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FACTORING TECHNIQUES WORKSHEET * Perfect Square Trinomials

- 1. Mathematics 8 Worksheet Algebra 1st Quarter Mr. Carlo Justino J. Luna Republic of the Philippines | DEPARTMENT OF EDUCATION Region III | Division of City Schools | West District Tamarind St., Clarkview Subd., Malabanias, Angeles City School Year 2018-2019 NAME: ________________________________________ SCORE: __________________ GRADE & SECTION: _____________________________ DATE: ____________________ 1st Quarter Worksheet #9 Recognizing the pattern to perfect squares isn't a make-or-break issue — these are quadratics that you can factor in the usual way — but noticing the pattern can be a time-saver occasionally, which can be helpful on timed tests. The trick to seeing this pattern is really quite simple: If the first and third terms are squares, figure out what they're squares of. Multiply those things, multiply that product by 2, and then compare your result with the original quadratic's middle term. If you've got a match (ignoring the sign), then you've got a perfect-square trinomial. And the original binomial that they'd squared was the sum (or difference) of the square roots of the first and third terms, together with the sign that was on the middle term of the trinomial. (http://www.purplemath.com/modules/specfact3.htm) The patterns to remember when factoring perfect square trinomials are the following: 𝒂 𝟐 + 𝟐𝒂𝒃 + 𝒃 𝟐 = ( 𝒂 + 𝒃) 𝟐 𝒂 𝟐 − 𝟐𝒂𝒃 + 𝒃 𝟐 = (𝒂 − 𝒃) 𝟐 Notice that all you have to do is to use the base of the first term and the last term. In the pattern just described, the first term is 𝑎2 and the base is 𝑎, the last term is 𝑏2 and the base is 𝑏. Put the bases inside parentheses with a 𝑝𝑙𝑢𝑠 between them (𝑎 + 𝑏). Raise everything to the second power (𝑎 + 𝑏)2 and you are done. Notice that I put a 𝑝𝑙𝑢𝑠 between 𝑎 and 𝑏. You will put a 𝑚𝑖𝑛𝑢𝑠 if the second term is 𝑛𝑒𝑔𝑎𝑡𝑖𝑣𝑒! Factor each expression completely. (All are factorable.) 1. 𝑎2 + 12𝑎 + 36 8. 4𝑎2 + 20𝑎 + 25 2. 𝑏2 + 18𝑏 + 81 9. 9𝑏2 − 60𝑏 + 100 3. 𝑐2 − 22𝑐 + 121 10. 25𝑐2 + 30𝑐 + 9 4. 𝑚2 − 24𝑚 + 144 11. 16𝑚2 − 40𝑚 + 25 5. 𝑛2 + 20𝑛 + 100 12. 36𝑛2 + 132𝑛 + 121 6. 𝑥2 + 10𝑥 + 25 13. 49𝑥2 − 28𝑥 + 4 7. 𝑦2 − 8𝑦 + 16 14. 4𝑦2 + 36𝑦 + 81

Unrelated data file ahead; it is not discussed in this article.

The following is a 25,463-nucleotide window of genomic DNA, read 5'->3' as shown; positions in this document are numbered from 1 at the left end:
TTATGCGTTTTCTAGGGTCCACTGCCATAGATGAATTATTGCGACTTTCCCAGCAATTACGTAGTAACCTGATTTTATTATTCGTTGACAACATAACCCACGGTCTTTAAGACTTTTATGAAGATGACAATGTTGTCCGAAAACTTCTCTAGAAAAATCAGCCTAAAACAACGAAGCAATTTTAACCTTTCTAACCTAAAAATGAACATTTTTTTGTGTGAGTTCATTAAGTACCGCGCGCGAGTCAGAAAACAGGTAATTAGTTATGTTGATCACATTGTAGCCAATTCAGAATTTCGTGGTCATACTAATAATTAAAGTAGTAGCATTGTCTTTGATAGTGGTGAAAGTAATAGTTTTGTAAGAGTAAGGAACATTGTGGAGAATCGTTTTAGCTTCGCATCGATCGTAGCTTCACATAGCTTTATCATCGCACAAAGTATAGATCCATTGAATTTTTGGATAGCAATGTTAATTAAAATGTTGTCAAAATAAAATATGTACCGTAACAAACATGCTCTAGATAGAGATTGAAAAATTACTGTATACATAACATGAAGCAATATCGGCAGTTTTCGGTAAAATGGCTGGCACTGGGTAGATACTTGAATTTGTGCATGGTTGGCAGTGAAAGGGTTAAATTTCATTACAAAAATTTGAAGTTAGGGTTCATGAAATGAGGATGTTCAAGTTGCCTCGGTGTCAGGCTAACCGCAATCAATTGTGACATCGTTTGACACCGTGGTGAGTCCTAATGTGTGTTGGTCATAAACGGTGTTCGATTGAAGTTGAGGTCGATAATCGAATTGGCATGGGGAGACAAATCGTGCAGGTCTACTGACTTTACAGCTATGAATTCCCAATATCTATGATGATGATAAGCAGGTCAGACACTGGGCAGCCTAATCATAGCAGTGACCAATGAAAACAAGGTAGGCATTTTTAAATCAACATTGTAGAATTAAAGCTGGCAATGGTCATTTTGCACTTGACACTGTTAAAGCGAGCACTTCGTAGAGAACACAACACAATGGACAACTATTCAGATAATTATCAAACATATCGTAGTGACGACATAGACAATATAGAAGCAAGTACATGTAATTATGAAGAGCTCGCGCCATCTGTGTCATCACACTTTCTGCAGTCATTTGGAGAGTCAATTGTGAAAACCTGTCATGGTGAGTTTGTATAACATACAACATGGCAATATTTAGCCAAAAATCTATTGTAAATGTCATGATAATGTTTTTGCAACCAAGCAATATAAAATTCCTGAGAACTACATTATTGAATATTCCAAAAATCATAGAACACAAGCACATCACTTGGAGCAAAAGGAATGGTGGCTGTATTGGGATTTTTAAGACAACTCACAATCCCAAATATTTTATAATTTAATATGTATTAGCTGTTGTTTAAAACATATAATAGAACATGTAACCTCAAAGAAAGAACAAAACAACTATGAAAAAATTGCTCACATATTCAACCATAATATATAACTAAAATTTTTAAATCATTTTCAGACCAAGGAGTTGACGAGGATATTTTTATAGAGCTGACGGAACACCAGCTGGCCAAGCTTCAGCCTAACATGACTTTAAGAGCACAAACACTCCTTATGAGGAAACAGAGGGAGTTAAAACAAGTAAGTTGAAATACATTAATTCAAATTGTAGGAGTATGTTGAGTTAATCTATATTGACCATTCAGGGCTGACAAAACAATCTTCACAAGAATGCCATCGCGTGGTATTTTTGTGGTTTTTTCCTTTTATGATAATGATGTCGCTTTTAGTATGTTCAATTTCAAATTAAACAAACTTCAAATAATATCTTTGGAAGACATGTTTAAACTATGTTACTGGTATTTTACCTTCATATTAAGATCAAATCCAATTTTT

- 2. Mathematics 8 Worksheet Algebra 1st Quarter Mr. Carlo Justino J. Luna Republic of the Philippines | DEPARTMENT OF EDUCATION Region III | Division of City Schools | West District Tamarind St., Clarkview Subd., Malabanias, Angeles City School Year 2018-2019 NAME: ________________________________________ SCORE: __________________ GRADE & SECTION: _____________________________ DATE: ____________________ 1st Quarter Worksheet #9 Recognizing the pattern to perfect squares isn't a make-or-break issue — these are quadratics that you can factor in the usual way — but noticing the pattern can be a time-saver occasionally, which can be helpful on timed tests. The trick to seeing this pattern is really quite simple: If the first and third terms are squares, figure out what they're squares of. Multiply those things, multiply that product by 2, and then compare your result with the original quadratic's middle term. If you've got a match (ignoring the sign), then you've got a perfect-square trinomial. And the original binomial that they'd squared was the sum (or difference) of the square roots of the first and third terms, together with the sign that was on the middle term of the trinomial. (http://www.purplemath.com/modules/specfact3.htm) The patterns to remember when factoring perfect square trinomials are the following: 𝒂 𝟐 + 𝟐𝒂𝒃 + 𝒃 𝟐 = ( 𝒂 + 𝒃) 𝟐 𝒂 𝟐 − 𝟐𝒂𝒃 + 𝒃 𝟐 = (𝒂 − 𝒃) 𝟐 Notice that all you have to do is to use the base of the first term and the last term. In the pattern just described, the first term is 𝑎2 and the base is 𝑎, the last term is 𝑏2 and the base is 𝑏. Put the bases inside parentheses with a 𝑝𝑙𝑢𝑠 between them (𝑎 + 𝑏). Raise everything to the second power (𝑎 + 𝑏)2 and you are done. Notice that I put a 𝑝𝑙𝑢𝑠 between 𝑎 and 𝑏. You will put a 𝑚𝑖𝑛𝑢𝑠 if the second term is 𝑛𝑒𝑔𝑎𝑡𝑖𝑣𝑒! Factor each expression completely. (All are factorable.) 1. 𝑎2 + 12𝑎 + 36 8. 4𝑎2 + 20𝑎 + 25 = (𝑎 + 6)2 = (2𝑎 + 5)2 2. 𝑏2 + 18𝑏 + 81 9. 9𝑏2 − 60𝑏 + 100 = (𝑏 + 9)2 = (3𝑏 − 10)2 3. 𝑐2 − 22𝑐 + 121 10. 25𝑐2 + 30𝑐 + 9 = (𝑐 − 11)2 = (5𝑐 + 3)2 4. 𝑚2 − 24𝑚 + 144 11. 16𝑚2 − 40𝑚 + 25 = (𝑚 − 12)2 = (4𝑚 − 5)2 5. 𝑛2 + 20𝑛 + 100 12. 36𝑛2 + 132𝑛 + 121 = (𝑛 + 10)2 = (6𝑛 + 11)2 6. 𝑥2 + 10𝑥 + 25 13. 49𝑥2 − 28𝑥 + 4 = (𝑥 + 5)2 = (7𝑥 − 2)2 7. 𝑦2 − 8𝑦 + 16 14. 4𝑦2 + 36𝑦 + 81 = (𝑦 − 4)2 = (2𝑦 + 9)2